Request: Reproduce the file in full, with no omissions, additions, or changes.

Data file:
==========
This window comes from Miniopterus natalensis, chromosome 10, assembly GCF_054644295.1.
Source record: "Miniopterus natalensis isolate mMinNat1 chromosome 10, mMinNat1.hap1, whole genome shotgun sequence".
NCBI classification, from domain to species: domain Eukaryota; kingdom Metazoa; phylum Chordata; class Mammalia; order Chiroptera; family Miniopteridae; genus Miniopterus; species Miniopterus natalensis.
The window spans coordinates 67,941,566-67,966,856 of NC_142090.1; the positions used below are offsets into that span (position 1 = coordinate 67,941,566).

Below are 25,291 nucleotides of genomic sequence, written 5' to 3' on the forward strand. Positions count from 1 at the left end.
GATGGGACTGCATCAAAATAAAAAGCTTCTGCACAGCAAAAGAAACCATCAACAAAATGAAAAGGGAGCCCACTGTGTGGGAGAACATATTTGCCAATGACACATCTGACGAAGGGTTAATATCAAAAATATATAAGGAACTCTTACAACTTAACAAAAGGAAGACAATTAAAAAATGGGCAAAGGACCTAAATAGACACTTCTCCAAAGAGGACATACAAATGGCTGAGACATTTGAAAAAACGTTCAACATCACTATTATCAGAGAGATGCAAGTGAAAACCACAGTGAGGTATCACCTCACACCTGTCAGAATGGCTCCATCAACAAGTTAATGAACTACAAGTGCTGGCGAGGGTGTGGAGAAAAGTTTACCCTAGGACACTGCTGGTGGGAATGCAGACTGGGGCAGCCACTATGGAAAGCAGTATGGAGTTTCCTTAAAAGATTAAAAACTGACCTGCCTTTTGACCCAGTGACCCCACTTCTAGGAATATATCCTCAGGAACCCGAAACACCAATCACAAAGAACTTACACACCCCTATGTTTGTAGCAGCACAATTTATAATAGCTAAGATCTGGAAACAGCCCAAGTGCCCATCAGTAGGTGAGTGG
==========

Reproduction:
This window comes from Miniopterus natalensis, chromosome 10, assembly GCF_054644295.1.
Source record: "Miniopterus natalensis isolate mMinNat1 chromosome 10, mMinNat1.hap1, whole genome shotgun sequence".
NCBI classification, from domain to species: domain Eukaryota; kingdom Metazoa; phylum Chordata; class Mammalia; order Chiroptera; family Miniopteridae; genus Miniopterus; species Miniopterus natalensis.
The window spans coordinates 67,941,566-67,966,856 of NC_142090.1; the positions used below are offsets into that span (position 1 = coordinate 67,941,566).

Below are 25,291 nucleotides of genomic sequence, written 5' to 3' on the forward strand. Positions count from 1 at the left end.
GATGGGACTGCATCAAAATAAAAAGCTTCTGCACAGCAAAAGAAACCATCAACAAAATGAAAAGGGAGCCCACTGTGTGGGAGAACATATTTGCCAATGACACATCTGACGAAGGGTTAATATCAAAAATATATAAGGAACTCTTACAACTTAACAAAAGGAAGACAATTAAAAAATGGGCAAAGGACCTAAATAGACACTTCTCCAAAGAGGACATACAAATGGCTGAGACATTTGAAAAAACGTTCAACATCACTATTATCAGAGAGATGCAAGTGAAAACCACAGTGAGGTATCACCTCACACCTGTCAGAATGGCTCCATCAACAAGTTAATGAACTACAAGTGCTGGCGAGGGTGTGGAGAAAAGTTTACCCTAGGACACTGCTGGTGGGAATGCAGACTGGGGCAGCCACTATGGAAAGCAGTATGGAGTTTCCTTAAAAGATTAAAAACTGACCTGCCTTTTGACCCAGTGACCCCACTTCTAGGAATATATCCTCAGGAACCCGAAACACCAATCACAAAGAACTTACACACCCCTATGTTTGTAGCAGCACAATTTATAATAGCTAAGATCTGGAAACAGCCCAAGTGCCCATCAGTAGGTGAGTGG